"Militantly non-partisan" Major Garrett sounded more like an Obama administration flack on Thursday's CBS This Morning
as he spotlighted the President's latest P.R. stunt. Garrett noted
Obama's plan to visit a northern Virginia middle-class family and
claimed that the Democrat was underlining the "self-evident
point that if the there is a deal and their taxes aren't raised by about
$2,000, they'll be happier and spend more money."
The correspondent also uncritically pointed out how Treasury Secretary Tim Geithner signaled that the White House was willing to go over the fiscal cliff if their demand for higher taxes isn't satisfied.
led his report with his "self-evident" line about President Obama's
planned photo-op trip across the Potomac. Moments later, he played the
clip of Geithner's "oh, absolutely" reply to CNBC's Steve Liesman
question about the possibility of the administration taking the country
over the fiscal cliff.
Besides failing to include any criticism of this vow from the White House, the CBS journalist omitted didn't dwell long on the President's uncompromising position on a higher debt ceiling. He merely stated that the possibility of a deal on the budget "looks a bit more complicated after Mr. Obama...demanded Republicans raise the debt ceiling this month without any spending cut strings attached."
Since Garrett raised no possible objection to the Democrat asking to overstep his constitutional authority, one might conclude that he tacitly approves this move. The journalist did end up playing a clip of Senator Mitch McConnell ripping the President for his demand - something he didn't do early with the tax issue earlier in the report.
The CBS correspondent's slant towards the President emerged one more time near the end of the segment when he highlighted that "public opinion, generally, is on the President's side." This continues a trend that began at the end of November, when he joined CBS as chief White House correspondent.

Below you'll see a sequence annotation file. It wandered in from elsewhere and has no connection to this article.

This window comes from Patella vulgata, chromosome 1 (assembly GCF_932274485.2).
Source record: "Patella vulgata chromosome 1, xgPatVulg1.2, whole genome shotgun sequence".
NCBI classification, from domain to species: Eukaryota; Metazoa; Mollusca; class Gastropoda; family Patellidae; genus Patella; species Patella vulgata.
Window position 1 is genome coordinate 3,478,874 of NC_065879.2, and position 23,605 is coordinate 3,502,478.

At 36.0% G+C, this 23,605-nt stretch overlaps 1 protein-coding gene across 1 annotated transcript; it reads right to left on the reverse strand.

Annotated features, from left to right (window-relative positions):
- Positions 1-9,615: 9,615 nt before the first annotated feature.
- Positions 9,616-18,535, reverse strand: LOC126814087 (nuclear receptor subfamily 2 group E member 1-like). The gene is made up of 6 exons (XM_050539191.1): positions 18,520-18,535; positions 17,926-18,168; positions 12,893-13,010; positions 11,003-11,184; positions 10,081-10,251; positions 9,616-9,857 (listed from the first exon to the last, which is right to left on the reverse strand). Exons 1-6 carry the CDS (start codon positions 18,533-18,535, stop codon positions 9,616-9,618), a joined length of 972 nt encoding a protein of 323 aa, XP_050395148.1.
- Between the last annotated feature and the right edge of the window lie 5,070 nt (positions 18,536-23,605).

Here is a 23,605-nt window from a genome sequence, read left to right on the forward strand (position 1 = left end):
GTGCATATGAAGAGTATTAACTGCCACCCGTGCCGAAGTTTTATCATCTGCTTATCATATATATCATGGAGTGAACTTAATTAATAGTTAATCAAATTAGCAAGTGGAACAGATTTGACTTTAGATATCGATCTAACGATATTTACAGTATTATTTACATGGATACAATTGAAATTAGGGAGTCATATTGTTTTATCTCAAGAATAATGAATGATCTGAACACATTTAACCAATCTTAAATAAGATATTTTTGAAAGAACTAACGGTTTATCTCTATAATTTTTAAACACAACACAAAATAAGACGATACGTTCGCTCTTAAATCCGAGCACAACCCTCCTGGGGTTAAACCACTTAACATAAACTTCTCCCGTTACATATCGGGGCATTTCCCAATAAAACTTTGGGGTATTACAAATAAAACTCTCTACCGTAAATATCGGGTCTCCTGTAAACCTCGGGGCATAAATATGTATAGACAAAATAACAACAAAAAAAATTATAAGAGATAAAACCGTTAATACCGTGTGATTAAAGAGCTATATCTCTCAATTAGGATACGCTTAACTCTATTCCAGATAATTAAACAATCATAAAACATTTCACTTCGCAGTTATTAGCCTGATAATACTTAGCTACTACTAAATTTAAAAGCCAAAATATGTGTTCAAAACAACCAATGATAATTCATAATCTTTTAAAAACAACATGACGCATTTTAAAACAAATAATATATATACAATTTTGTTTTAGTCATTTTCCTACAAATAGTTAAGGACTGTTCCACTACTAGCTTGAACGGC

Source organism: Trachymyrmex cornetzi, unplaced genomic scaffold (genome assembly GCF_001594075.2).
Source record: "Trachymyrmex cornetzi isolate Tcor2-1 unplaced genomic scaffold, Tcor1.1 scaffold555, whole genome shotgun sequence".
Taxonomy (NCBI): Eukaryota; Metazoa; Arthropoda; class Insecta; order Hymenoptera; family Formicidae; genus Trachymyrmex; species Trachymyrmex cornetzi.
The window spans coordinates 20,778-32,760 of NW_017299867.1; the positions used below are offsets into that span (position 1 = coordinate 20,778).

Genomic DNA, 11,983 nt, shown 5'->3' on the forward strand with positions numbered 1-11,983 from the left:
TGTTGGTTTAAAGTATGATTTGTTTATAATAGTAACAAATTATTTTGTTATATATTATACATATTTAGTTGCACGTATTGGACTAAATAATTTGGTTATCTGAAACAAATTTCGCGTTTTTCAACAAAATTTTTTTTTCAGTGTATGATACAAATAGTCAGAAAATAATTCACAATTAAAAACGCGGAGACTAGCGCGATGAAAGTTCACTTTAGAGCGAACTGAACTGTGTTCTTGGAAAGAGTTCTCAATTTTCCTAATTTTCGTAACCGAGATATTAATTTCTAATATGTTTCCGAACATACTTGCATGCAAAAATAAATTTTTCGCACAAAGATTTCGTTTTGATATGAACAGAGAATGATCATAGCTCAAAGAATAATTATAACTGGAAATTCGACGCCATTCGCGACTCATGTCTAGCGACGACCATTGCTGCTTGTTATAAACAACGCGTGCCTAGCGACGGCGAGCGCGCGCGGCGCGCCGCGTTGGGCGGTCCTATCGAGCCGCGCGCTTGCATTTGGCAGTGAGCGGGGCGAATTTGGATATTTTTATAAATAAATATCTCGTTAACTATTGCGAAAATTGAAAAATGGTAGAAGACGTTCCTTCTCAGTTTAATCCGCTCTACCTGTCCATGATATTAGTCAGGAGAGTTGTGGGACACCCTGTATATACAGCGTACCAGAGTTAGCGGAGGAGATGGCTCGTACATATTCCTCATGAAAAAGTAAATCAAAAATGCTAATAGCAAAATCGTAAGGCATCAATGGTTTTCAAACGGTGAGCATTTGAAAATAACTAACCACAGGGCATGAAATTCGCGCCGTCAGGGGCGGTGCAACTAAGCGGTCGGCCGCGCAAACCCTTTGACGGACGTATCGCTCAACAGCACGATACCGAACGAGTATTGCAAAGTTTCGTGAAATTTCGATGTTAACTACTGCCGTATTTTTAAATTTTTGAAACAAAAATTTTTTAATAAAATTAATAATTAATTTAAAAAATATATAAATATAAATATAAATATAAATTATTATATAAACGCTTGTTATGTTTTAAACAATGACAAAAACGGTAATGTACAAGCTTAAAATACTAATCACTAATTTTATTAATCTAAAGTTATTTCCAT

The full transcript of Major Garrett's report from Thursday's CBS This Morning:
NORAH O'DONNELL: In Washington this morning, there are just 26 days
left before the fiscal cliff deadline. President Obama spoke on the
phone with House Speaker John Boehner on Wednesday, while his treasury
secretary said the White House is, in fact, ready to go straight over
the fiscal cliff.
Major Garrett is at the White House. Major, good morning.
[CBS News Graphic: "Fiscal Cliff Fight: White House Warning As Deadline Nears"]
MAJOR GARRETT: Well, good morning, Norah and Charlie. Later on this afternoon, the President will travel across the Potomac River to northern Virginia to meet a middle-class family, to make the self-evident point that if the there is a deal and their taxes aren't raised by about $2,000, they'll be happier and spend more money. That's the P.R. side of all this. Much more importantly, for a deal, the two key players yesterday picked up the phone.
GARRETT (voice-over): The phone call relatively brief and substantive, though details remain elusive. It was shorter, sources say, than last week's 28-minute conversation, described then as curt, direct, and frank. No one familiar with this call used such barbed words. It also occurred before Treasury Secretary Tim Geithner laid down this harsh fiscal cliff marker.
LIESMAN: Is the administration prepared to go over the fiscal cliff?
GEITHNER: Oh, absolutely. Yeah, again, there's no prospect to an agreement that doesn't involve those rates going on the top two percent of the wealthiest Americans. Remember, it's only two percent.
GARRETT: That danger? Not enough to keep Congress in session. It's already quit for the week, as most lawmakers assume - correctly - they are bit players until there's a deal. And that looks a bit more complicated after Mr. Obama, in a meeting with leaders of some of the country's largest corporations, demanded Republicans raise the debt ceiling this month without any spending cut strings attached.
PRESIDENT BARACK OBAMA: If Congress, in any way, suggests that they're going to tie negotiations to debt ceiling votes, and take us to the brink of default once again, as part of a budget negotiation, I will not play that game, because we've got to – we've got to break that habit before it starts.
GARRETT: The President sees the fiscal cliff showdown as an opportunity to break that linkage for good. Republicans say they will not increase the debt ceiling - now $16 trillion, and due to expire in February - without more deficit reduction.
SEN. MITCH MCCONNELL, (R), KENTUCKY (from speech on the floor of the U.S. Senate): History shows that the only major deficit-cutting deals we ever do around here - ever - comes after debates over the debt ceiling. It may be a good idea if you don't care about the debt, but it's a non-starter for those of us who do.
GARRETT (on-camera): Public opinion, generally, is on the President's side, but Republicans in the House are not paralyzed or perilous. In fact, they're more unified behind Speaker Boehner than they were a year ago. Why is this important? Well, the White House is beginning to notice, and they now believe that there is a deal Boehner can find the votes to pass it. Charlie and Norah?
CHARLIE ROSE: Major Garrett, thanks.